Could Dissolvable Electronics be the Answer to E-Waste Pollution?
As technology rapidly progresses and consumers continue to hunger for the latest gadgets, an awful lot of out-dated cellphones and other e-waste is making its way into landfill. Researchers at the University of Illinois at Urbana-Champaign hope to help alleviate this e-waste by developing dissolvable electronics. While such water-soluble materials could pose a problem for anyone prone to dropping their cellphone in the toilet, the scientists hope the technology will go a long way towards eliminating e-waste and reducing pollution.
Researcher John Rogers is leading the “Born to Die” project to develop dissolvable electronics. The idea is for electronics to be transient, rather than having to replace a device as technology improves, the device will simply dissolve once it’s reached the end of its use. Whether it will indicate an expiration warning to the user remains to be seen, but Rogers’ plan is to divert the barrage of out-dated electronics from landfills by having them disappear.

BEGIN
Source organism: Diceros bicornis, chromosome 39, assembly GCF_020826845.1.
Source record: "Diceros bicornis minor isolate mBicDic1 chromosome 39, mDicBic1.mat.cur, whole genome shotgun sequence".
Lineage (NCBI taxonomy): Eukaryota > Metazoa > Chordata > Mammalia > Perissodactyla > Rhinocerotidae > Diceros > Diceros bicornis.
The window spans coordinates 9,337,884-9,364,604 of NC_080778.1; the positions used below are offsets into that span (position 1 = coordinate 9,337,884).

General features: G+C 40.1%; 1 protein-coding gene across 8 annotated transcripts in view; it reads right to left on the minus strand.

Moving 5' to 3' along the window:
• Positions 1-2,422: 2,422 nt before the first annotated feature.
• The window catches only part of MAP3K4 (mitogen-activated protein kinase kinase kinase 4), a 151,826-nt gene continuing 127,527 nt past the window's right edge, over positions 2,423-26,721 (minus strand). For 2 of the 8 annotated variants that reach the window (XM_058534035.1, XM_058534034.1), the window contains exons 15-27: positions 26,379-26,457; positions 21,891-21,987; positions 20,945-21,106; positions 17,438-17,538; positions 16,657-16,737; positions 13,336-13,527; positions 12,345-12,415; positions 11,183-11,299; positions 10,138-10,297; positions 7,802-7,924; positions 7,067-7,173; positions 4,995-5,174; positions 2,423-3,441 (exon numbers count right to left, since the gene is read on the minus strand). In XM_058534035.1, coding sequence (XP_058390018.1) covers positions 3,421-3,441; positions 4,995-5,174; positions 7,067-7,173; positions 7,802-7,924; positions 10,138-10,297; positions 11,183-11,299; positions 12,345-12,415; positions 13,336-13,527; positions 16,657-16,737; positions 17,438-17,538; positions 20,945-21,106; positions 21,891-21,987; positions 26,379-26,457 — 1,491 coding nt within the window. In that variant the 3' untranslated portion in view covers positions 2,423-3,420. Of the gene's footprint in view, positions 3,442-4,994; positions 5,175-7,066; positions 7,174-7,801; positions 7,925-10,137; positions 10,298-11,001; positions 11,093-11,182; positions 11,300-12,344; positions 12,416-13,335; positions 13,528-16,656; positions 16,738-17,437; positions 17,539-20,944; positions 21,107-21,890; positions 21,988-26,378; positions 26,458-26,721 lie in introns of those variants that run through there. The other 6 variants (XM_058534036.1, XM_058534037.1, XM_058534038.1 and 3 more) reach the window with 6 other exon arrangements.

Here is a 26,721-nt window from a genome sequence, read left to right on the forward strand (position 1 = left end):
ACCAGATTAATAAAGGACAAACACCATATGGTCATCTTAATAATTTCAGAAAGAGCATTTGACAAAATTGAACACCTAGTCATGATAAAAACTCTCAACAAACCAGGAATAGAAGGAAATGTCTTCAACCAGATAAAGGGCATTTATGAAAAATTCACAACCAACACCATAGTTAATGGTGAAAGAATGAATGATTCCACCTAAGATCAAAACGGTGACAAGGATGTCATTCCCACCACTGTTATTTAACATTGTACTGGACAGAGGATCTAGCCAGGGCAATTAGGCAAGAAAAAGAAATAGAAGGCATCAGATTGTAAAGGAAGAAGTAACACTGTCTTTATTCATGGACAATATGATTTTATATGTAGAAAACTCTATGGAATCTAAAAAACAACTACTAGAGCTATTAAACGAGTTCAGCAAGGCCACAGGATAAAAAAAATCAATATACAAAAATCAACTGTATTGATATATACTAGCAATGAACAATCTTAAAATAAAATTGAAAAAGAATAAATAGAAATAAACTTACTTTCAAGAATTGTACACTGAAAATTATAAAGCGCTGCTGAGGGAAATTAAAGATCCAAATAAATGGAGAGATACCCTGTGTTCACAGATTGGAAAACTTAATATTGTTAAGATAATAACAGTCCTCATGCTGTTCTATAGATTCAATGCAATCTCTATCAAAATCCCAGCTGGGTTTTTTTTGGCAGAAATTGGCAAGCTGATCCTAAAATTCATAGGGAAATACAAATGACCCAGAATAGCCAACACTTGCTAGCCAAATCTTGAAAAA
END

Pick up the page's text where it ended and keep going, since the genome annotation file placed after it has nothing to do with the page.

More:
Although research has just begun, the idea of what dissolvable electronics will do to water supplies is a major concern. The influx of metals from a dissolvable device could create toxic conditions in water supplies, especially if every person owns and discards their dissolvable electronics in the sink or household drain.
Until the technology is further researched, it is hard not to assume that dissolvable electronics is just exchanging one problem for another, endangering water supplies instead of filling up landfills.
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